Gov. Wes Moore plans to back legislation to restrict the ability of some sexual assault offenders in Maryland to earn time off their sentence for good conduct — a proposal lawmakers are expected to consider this session in response to last year’s killing of 26-year-old tech entrepreneur Pava LaPere in Baltimore.
A rising star in Baltimore’s tech scene, LaPere was killed in September at her Baltimore apartment. Police charged 32-year-old Jason Dean Billingsley, a convicted sex offender, with the crime days after they say he committed a separate brutal attack in West Baltimore. The attacks and search for Billingsley shook Baltimore for days last fall and raised questions about how city leaders publicized the potential danger. Billingsley had earned time off of his sentence through Maryland’s system granting reductions for good behavior in prison, known as diminution credits.
While the details of the legislation still need to be worked out, Moore endorsed the idea Tuesday following an interview at a legislative preview in Annapolis hosted by The Baltimore Banner. The first-term Democrat said he hopes to see passage of the legislation aimed at tightening release opportunities for some incarcerated people, like Billingsley, convicted of sexual assault
Backers of the proposal, including Baltimore City State’s Attorney Ivan Bates and Del. Elizabeth Embry, are expected to unveil the legislation later Tuesday.
Moore told reporters he has been talking with backers of the bill and going over specific language.
“I look forward to supporting the framework of the legislation as it makes it to my desk, and I encourage it to make it to my desk,” he said.
Billingsley pleaded guilty to a first-degree sex offense charge in 2015, and was sentenced to 30 years in prison with all but 14 years suspended. Denied parole in 2020, he was released in October 2022 on good-time credits, according to parole commission Chairman David R. Blumberg. According to court records, Billingsley previously pleaded guilty to first-degree assault in December 2009 and second-degree assault in June 2011.
Like most states, Maryland allows inmates to earn time off their sentence for good conduct and engaging in work programs, which can moveiup their release date.
Inmates can earn up to 30 days per month under the “diminution credit” system, according to a 2020 state report. Those serving sentences for crimes of violence, large drug sentences or sex offenses can receive up to 20 days per month. They earn credit for work tasks, education and special projects, including academic programs and other work details.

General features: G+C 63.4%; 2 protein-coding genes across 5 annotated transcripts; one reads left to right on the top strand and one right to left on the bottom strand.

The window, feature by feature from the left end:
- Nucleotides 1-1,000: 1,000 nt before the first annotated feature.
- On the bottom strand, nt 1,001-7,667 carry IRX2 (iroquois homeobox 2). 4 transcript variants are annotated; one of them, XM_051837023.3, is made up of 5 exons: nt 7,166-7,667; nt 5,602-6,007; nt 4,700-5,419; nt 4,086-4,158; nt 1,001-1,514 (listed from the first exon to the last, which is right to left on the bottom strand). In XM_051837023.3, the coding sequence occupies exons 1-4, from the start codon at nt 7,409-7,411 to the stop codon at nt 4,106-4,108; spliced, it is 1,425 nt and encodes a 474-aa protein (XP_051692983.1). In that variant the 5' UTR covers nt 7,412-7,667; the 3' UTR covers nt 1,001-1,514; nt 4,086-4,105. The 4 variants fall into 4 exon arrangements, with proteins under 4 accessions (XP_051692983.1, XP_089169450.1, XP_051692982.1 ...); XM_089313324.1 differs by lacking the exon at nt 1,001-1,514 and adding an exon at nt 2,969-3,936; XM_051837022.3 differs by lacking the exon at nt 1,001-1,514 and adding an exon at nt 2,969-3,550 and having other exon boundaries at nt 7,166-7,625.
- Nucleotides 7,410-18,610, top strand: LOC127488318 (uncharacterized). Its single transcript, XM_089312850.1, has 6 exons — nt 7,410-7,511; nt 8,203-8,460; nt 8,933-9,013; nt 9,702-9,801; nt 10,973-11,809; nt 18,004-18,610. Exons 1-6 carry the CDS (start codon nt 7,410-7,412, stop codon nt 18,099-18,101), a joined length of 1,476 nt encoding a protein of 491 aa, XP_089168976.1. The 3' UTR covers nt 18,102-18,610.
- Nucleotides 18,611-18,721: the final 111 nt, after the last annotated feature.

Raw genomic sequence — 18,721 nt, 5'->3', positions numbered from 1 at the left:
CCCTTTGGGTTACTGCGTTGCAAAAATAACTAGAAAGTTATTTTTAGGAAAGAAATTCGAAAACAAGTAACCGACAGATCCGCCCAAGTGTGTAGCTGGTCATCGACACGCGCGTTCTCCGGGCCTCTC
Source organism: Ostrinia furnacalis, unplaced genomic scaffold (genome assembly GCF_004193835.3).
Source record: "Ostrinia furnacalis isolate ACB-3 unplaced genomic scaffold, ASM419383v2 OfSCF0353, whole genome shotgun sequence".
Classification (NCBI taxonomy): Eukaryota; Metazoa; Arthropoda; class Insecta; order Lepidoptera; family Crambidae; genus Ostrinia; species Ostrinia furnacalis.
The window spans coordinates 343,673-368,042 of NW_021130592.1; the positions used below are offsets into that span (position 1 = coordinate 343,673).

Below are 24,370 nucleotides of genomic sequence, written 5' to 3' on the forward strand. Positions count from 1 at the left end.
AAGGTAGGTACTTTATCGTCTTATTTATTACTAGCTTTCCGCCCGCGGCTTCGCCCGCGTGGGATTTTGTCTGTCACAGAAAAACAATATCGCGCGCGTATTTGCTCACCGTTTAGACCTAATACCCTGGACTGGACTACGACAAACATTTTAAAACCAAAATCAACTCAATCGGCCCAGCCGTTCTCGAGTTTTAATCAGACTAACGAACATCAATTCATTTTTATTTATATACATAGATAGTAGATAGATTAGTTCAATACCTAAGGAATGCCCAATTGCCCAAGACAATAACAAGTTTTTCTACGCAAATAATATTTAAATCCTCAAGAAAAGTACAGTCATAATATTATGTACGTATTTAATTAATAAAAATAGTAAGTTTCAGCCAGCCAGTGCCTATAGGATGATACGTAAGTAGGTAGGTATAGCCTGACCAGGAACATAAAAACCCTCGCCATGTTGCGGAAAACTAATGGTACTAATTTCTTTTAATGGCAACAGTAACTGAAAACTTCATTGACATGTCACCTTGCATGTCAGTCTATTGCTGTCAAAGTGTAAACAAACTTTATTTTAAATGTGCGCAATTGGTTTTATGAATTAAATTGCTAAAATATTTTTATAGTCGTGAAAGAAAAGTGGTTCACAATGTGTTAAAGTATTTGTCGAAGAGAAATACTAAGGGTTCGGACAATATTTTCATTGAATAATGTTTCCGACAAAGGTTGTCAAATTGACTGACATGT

During his interview at The Banner event, Moore also discussed transportation cuts, the new Baltimore Orioles lease and Maryland’s sluggish economy. Also at the event, Maryland lawmakers, officials and advocates discussed navigating the state’s budget constraints, transportation funding, housing challenges and juvenile justice.
Here are a few highlight’s from The Banner’s legislative preview held at The Graduate in Annapolis:
- As the governor and lawmakers grapple with budget challenges, one option appears to be off the table: broad-based income tax increases. “Certainly this year, I think that we have the resources to avoid that,” said Senate President Bill Ferguson, a Baltimore Democrat. “We have the the ability and skill to make the right decisions to live within our means this year.” But lawmakers will look at how to raise more money for the state’s needs in the long term. “We need to talk about revenue,” said House of Delegates Speaker Adrienne A. Jones, a Baltimore County Democrat.
- Top Democratic leaders in Annapolis have made clear they are not looking to roll back juvenile justice reforms adopted a year ago, but they’ll look to make some alterations. Baltimore Del. Luke Clippinger, chair of the House Judiciary Committee, suggested Tuesday that lawmakers could look at extending the length of probation for young people this session to expand their access to services. And Montgomery County Sen. Will Smith, chair of the Senate’s judicial committee, said “one piece of legislation didn’t get us here and one piece of legislation won’t get us out,” arguing that the best deterrent will be “swift and certain consequences.”
- Though Maryland transportation officials announced Tuesday that they plan to dredge up funding this year to hold off cuts to the transportation budget, initially proposed at $3.3 billion over six years, a lack of sufficient revenue for transit remains a pressing problem for state leaders. Minority Leader Stephen Hershey, a Republican, argued that drivers in Maryland don’t want to see the taxes they pay for gasoline subsidizing public transit systems, while Baltimore Democratic Del. Robbyn Lewis floated the possibility of creating a new tax to fund investments in this infrastructure. “We can pay for things in a thousand ways,” said Lewis, “and I’d love to talk about a sales tax or an income tax on high earners to help for things that benefit us all.”
Baltimore Banner reporter Lillian Reed contributed to this story.